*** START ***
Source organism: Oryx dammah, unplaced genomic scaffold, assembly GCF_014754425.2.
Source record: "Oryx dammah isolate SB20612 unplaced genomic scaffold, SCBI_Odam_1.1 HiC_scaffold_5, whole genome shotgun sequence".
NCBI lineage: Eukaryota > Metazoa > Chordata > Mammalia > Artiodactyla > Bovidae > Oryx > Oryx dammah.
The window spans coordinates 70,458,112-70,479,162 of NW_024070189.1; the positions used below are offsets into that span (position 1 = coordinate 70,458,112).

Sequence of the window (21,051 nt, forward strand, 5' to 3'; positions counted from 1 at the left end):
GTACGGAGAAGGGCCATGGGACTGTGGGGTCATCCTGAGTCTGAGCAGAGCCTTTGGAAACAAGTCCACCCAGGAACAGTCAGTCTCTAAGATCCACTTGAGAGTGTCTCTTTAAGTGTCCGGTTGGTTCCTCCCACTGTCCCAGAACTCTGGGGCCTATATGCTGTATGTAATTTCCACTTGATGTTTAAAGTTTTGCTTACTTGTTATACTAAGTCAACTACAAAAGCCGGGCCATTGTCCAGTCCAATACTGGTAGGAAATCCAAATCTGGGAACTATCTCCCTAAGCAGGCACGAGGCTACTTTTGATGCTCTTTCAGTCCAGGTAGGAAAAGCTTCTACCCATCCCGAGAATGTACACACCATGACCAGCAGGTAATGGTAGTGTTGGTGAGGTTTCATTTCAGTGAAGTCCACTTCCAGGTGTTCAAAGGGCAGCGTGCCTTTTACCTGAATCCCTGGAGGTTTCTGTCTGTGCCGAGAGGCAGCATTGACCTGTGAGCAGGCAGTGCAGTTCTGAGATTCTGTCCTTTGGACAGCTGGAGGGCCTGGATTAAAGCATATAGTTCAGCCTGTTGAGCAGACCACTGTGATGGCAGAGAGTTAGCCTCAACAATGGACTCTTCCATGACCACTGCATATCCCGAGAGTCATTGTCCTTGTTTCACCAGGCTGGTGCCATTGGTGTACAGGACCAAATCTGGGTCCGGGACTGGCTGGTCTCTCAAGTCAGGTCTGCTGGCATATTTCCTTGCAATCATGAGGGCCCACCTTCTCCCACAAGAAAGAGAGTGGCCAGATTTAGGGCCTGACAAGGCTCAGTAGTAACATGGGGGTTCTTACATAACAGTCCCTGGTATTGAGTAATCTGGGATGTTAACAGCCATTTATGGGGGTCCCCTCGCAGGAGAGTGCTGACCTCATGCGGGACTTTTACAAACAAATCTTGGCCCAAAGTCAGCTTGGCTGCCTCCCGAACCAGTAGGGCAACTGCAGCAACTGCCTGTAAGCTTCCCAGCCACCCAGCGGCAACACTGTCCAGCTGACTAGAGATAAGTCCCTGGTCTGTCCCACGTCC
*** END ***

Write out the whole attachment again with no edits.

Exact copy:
Source organism: Oryx dammah, unplaced genomic scaffold, assembly GCF_014754425.2.
Source record: "Oryx dammah isolate SB20612 unplaced genomic scaffold, SCBI_Odam_1.1 HiC_scaffold_5, whole genome shotgun sequence".
NCBI lineage: Eukaryota > Metazoa > Chordata > Mammalia > Artiodactyla > Bovidae > Oryx > Oryx dammah.
The window spans coordinates 70,458,112-70,479,162 of NW_024070189.1; the positions used below are offsets into that span (position 1 = coordinate 70,458,112).

Sequence of the window (21,051 nt, forward strand, 5' to 3'; positions counted from 1 at the left end):
GTACGGAGAAGGGCCATGGGACTGTGGGGTCATCCTGAGTCTGAGCAGAGCCTTTGGAAACAAGTCCACCCAGGAACAGTCAGTCTCTAAGATCCACTTGAGAGTGTCTCTTTAAGTGTCCGGTTGGTTCCTCCCACTGTCCCAGAACTCTGGGGCCTATATGCTGTATGTAATTTCCACTTGATGTTTAAAGTTTTGCTTACTTGTTATACTAAGTCAACTACAAAAGCCGGGCCATTGTCCAGTCCAATACTGGTAGGAAATCCAAATCTGGGAACTATCTCCCTAAGCAGGCACGAGGCTACTTTTGATGCTCTTTCAGTCCAGGTAGGAAAAGCTTCTACCCATCCCGAGAATGTACACACCATGACCAGCAGGTAATGGTAGTGTTGGTGAGGTTTCATTTCAGTGAAGTCCACTTCCAGGTGTTCAAAGGGCAGCGTGCCTTTTACCTGAATCCCTGGAGGTTTCTGTCTGTGCCGAGAGGCAGCATTGACCTGTGAGCAGGCAGTGCAGTTCTGAGATTCTGTCCTTTGGACAGCTGGAGGGCCTGGATTAAAGCATATAGTTCAGCCTGTTGAGCAGACCACTGTGATGGCAGAGAGTTAGCCTCAACAATGGACTCTTCCATGACCACTGCATATCCCGAGAGTCATTGTCCTTGTTTCACCAGGCTGGTGCCATTGGTGTACAGGACCAAATCTGGGTCCGGGACTGGCTGGTCTCTCAAGTCAGGTCTGCTGGCATATTTCCTTGCAATCATGAGGGCCCACCTTCTCCCACAAGAAAGAGAGTGGCCAGATTTAGGGCCTGACAAGGCTCAGTAGTAACATGGGGGTTCTTACATAACAGTCCCTGGTATTGAGTAATCTGGGATGTTAACAGCCATTTATGGGGGTCCCCTCGCAGGAGAGTGCTGACCTCATGCGGGACTTTTACAAACAAATCTTGGCCCAAAGTCAGCTTGGCTGCCTCCCGAACCAGTAGGGCAACTGCAGCAACTGCCTGTAAGCTTCCCAGCCACCCAGCGGCAACACTGTCCAGCTGACTAGAGATAAGTCCCTGGTCTGTCCCACGTCC